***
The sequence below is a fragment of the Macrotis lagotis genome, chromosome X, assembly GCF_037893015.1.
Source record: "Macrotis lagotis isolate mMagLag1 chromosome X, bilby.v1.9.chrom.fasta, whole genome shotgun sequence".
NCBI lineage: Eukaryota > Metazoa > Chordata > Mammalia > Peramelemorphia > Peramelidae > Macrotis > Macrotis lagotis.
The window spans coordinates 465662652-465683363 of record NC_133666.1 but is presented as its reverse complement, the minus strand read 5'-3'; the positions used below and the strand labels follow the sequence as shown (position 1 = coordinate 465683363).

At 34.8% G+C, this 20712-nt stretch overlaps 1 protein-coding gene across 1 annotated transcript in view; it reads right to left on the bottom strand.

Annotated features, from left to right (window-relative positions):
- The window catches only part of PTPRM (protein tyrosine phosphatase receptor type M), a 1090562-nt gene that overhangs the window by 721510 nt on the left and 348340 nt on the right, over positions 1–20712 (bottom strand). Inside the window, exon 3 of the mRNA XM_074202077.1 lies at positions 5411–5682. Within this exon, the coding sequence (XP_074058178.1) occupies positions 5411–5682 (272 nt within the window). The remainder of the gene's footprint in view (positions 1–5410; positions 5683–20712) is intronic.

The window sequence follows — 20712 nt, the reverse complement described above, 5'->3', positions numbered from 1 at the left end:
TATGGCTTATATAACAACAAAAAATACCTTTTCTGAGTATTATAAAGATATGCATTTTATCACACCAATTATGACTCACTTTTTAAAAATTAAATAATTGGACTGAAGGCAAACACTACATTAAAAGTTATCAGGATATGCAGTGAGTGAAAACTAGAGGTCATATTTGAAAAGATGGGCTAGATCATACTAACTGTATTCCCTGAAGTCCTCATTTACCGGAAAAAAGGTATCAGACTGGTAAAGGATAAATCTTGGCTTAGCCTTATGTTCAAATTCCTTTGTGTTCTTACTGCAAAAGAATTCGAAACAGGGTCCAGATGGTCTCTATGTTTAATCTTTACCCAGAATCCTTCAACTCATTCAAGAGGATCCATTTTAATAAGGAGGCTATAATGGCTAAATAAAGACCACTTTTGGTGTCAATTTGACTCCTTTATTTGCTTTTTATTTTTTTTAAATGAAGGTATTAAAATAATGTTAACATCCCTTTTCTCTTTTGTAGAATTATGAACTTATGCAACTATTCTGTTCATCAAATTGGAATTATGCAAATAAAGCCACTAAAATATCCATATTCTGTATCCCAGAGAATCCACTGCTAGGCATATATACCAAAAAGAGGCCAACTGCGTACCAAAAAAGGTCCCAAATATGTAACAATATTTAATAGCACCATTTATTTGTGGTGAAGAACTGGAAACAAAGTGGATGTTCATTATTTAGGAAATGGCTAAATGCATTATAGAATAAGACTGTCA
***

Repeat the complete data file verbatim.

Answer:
The sequence below is a fragment of the Macrotis lagotis genome, chromosome X, assembly GCF_037893015.1.
Source record: "Macrotis lagotis isolate mMagLag1 chromosome X, bilby.v1.9.chrom.fasta, whole genome shotgun sequence".
NCBI lineage: Eukaryota > Metazoa > Chordata > Mammalia > Peramelemorphia > Peramelidae > Macrotis > Macrotis lagotis.
The window spans coordinates 465662652-465683363 of record NC_133666.1 but is presented as its reverse complement, the minus strand read 5'-3'; the positions used below and the strand labels follow the sequence as shown (position 1 = coordinate 465683363).

At 34.8% G+C, this 20712-nt stretch overlaps 1 protein-coding gene across 1 annotated transcript in view; it reads right to left on the bottom strand.

Annotated features, from left to right (window-relative positions):
- The window catches only part of PTPRM (protein tyrosine phosphatase receptor type M), a 1090562-nt gene that overhangs the window by 721510 nt on the left and 348340 nt on the right, over positions 1–20712 (bottom strand). Inside the window, exon 3 of the mRNA XM_074202077.1 lies at positions 5411–5682. Within this exon, the coding sequence (XP_074058178.1) occupies positions 5411–5682 (272 nt within the window). The remainder of the gene's footprint in view (positions 1–5410; positions 5683–20712) is intronic.

The window sequence follows — 20712 nt, the reverse complement described above, 5'->3', positions numbered from 1 at the left end:
TATGGCTTATATAACAACAAAAAATACCTTTTCTGAGTATTATAAAGATATGCATTTTATCACACCAATTATGACTCACTTTTTAAAAATTAAATAATTGGACTGAAGGCAAACACTACATTAAAAGTTATCAGGATATGCAGTGAGTGAAAACTAGAGGTCATATTTGAAAAGATGGGCTAGATCATACTAACTGTATTCCCTGAAGTCCTCATTTACCGGAAAAAAGGTATCAGACTGGTAAAGGATAAATCTTGGCTTAGCCTTATGTTCAAATTCCTTTGTGTTCTTACTGCAAAAGAATTCGAAACAGGGTCCAGATGGTCTCTATGTTTAATCTTTACCCAGAATCCTTCAACTCATTCAAGAGGATCCATTTTAATAAGGAGGCTATAATGGCTAAATAAAGACCACTTTTGGTGTCAATTTGACTCCTTTATTTGCTTTTTATTTTTTTTAAATGAAGGTATTAAAATAATGTTAACATCCCTTTTCTCTTTTGTAGAATTATGAACTTATGCAACTATTCTGTTCATCAAATTGGAATTATGCAAATAAAGCCACTAAAATATCCATATTCTGTATCCCAGAGAATCCACTGCTAGGCATATATACCAAAAAGAGGCCAACTGCGTACCAAAAAAGGTCCCAAATATGTAACAATATTTAATAGCACCATTTATTTGTGGTGAAGAACTGGAAACAAAGTGGATGTTCATTATTTAGGAAATGGCTAAATGCATTATAGAATAAGACTGTCA